Made some Tzatziki: put about a cup or so of the yogurt in a small sieve lined with 2-4 layers of cheese cloth in a bowl. Covered it with plastic film and put in fridge to drain for several hours.
Peeled a cuke and cut in half. Used half for this. Cut off the seed layers (and ate them - gave some to OleLab) and diced them up in a small dice. Smashed and minced a clove of garlic and added to cuke dice.
Zested a lemon and put the zest away in the fridge for something else in the near future. Cut the lemon in half and used ½ lemon for juicing and added the juice to the above.
Added some dill (didn't measure) and ground coriander (didn't measure) and a wee sprinkle of garlic salt.
When the yogurt curds were looking pretty thick (after about 4 hours of draining in the fridge), I mixed them in with cuke and spices to make a modified tzatziki sauce (dill and coriander addition).
Made a mix of chopped lettuce, diced tomatoes, sliced & coarse diced red onion, and some sliced Kalamatas.
Put some smoked chicken in ½ pita pocket, wrapped it in a paper towel, and nuked it for 15 sec on high. Mixed the smoked chicken with some of the veggie mix in the pocket and added the tzatziki sauce.
Oh yeah! Smoked chicken gyro! Voila!
First of all you have to do a dry rub on the ribs. This basically serves not only to season the meat, but also to serve as a dry crust-forming barrier to prevent the meat from drying out during smoking. There are lots of recipes on the internet for the dry rub. Mostly, they include red chile powder (e.g. paprika), garlic powder, onion powder, pepper, etc. Most include salt and sugar. I don't use any salt or sugar in my dry rub - but that's just me. Most people do.
Anyhoo, sprinkle the dry rub liberally all over the ribs. The more, the merrier! Don't be conservative! Coat them liberally with the dry rub mix!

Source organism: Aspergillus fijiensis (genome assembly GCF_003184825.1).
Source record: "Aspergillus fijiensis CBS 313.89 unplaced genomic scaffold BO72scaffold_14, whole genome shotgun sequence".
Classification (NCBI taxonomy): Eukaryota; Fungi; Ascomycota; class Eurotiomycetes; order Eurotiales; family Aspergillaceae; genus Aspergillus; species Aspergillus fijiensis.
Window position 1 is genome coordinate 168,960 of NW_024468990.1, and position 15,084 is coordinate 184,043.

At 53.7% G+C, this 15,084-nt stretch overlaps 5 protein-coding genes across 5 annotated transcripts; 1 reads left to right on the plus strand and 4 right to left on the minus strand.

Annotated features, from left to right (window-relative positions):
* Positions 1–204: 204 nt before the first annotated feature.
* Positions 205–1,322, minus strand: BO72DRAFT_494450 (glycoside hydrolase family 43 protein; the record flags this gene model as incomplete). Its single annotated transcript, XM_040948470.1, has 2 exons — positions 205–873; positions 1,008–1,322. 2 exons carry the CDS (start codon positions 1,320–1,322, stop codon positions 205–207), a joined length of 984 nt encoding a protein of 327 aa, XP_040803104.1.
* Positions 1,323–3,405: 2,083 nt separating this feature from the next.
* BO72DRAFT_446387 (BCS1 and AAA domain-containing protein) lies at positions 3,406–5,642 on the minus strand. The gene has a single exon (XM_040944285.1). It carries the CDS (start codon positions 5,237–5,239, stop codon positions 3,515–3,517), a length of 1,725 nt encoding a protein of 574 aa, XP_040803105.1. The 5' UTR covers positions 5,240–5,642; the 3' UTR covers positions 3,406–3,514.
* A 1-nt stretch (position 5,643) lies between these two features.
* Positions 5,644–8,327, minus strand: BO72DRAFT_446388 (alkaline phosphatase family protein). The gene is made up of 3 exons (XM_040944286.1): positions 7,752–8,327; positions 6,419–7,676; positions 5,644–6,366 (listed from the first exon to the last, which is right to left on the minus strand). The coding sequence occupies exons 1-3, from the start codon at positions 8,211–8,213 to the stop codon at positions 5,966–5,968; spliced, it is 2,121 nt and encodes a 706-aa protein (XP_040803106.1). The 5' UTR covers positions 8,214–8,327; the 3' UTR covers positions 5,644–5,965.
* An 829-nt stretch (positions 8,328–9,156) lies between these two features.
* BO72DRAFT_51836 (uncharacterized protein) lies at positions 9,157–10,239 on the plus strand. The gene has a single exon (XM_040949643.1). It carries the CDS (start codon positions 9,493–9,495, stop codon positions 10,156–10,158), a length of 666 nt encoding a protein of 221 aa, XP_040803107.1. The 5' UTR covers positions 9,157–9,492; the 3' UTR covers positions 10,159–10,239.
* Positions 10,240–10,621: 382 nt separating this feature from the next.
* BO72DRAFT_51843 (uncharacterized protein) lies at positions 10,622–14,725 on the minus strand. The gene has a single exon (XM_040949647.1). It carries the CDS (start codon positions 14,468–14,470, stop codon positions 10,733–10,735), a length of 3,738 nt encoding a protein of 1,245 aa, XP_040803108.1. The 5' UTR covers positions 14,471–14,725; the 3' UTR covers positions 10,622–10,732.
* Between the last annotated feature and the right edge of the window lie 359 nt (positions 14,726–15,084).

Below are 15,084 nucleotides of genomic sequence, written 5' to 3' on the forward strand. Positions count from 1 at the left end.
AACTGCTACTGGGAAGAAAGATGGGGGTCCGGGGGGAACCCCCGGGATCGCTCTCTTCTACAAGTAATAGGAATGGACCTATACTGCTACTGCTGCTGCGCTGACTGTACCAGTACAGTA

I use charcoal as the main heat source. I prefer big 2-inch chunks of oak or hickory for the smoking wood. I don't soak them. When I have to resort to wood chips, I wrap them in foil so as to generate enough smoke without them burning up to quick.
Now, the thing about ribs is they aren't too thick. So, you want to smoke them to get a lot of flavor in them, but you don't want to cook them too long and cause them to dry out! But, if you don't cook them to a high enough temperature, the meat is all stuck to the bones.
So, what ya have to do is cook dem ribs in da smoke for about 2½ to 3 hours. De should be at about 155 to 165 F at this point. That's good, but the meat and connective tissue is still stuck to the bones! What ya need to do is find a way to raise the temperature of the ribs without drying them out!
After about 3 hours in da smoke, ya take out da ribs. Now you got to steam dem ribs to separate the meat and connective tissue from da bones.
In the 3-2-1 method described by ChezJohn, you wrap the ribs in foil and put them back in the smoker for 2 more hours. What this does is allow the ribs to steam in their own moisture without drying out while the temperature rises to about 185 to 195 F. This temperature causes the meat and connective tissue to separate from the bones without causing the meat to dry out.
Then you can take the ribs out of the foil, sauce them, and put them back in da smoker for another hour "to set the sauce."